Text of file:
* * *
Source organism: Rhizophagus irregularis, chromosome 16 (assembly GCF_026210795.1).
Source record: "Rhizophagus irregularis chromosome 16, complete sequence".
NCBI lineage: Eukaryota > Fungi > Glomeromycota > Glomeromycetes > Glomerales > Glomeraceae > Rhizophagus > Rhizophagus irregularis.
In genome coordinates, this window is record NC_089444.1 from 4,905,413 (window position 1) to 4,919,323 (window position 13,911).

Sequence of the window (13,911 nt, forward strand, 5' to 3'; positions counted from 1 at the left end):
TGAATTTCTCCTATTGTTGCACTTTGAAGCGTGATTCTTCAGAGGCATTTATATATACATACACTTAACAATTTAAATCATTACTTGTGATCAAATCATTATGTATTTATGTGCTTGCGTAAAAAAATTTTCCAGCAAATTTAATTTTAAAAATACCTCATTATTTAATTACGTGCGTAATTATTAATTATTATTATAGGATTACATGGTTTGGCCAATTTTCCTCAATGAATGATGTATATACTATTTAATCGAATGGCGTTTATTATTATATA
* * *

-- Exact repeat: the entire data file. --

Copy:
Source organism: Rhizophagus irregularis, chromosome 16 (assembly GCF_026210795.1).
Source record: "Rhizophagus irregularis chromosome 16, complete sequence".
NCBI lineage: Eukaryota > Fungi > Glomeromycota > Glomeromycetes > Glomerales > Glomeraceae > Rhizophagus > Rhizophagus irregularis.
In genome coordinates, this window is record NC_089444.1 from 4,905,413 (window position 1) to 4,919,323 (window position 13,911).

Sequence of the window (13,911 nt, forward strand, 5' to 3'; positions counted from 1 at the left end):
TGAATTTCTCCTATTGTTGCACTTTGAAGCGTGATTCTTCAGAGGCATTTATATATACATACACTTAACAATTTAAATCATTACTTGTGATCAAATCATTATGTATTTATGTGCTTGCGTAAAAAAATTTTCCAGCAAATTTAATTTTAAAAATACCTCATTATTTAATTACGTGCGTAATTATTAATTATTATTATAGGATTACATGGTTTGGCCAATTTTCCTCAATGAATGATGTATATACTATTTAATCGAATGGCGTTTATTATTATATA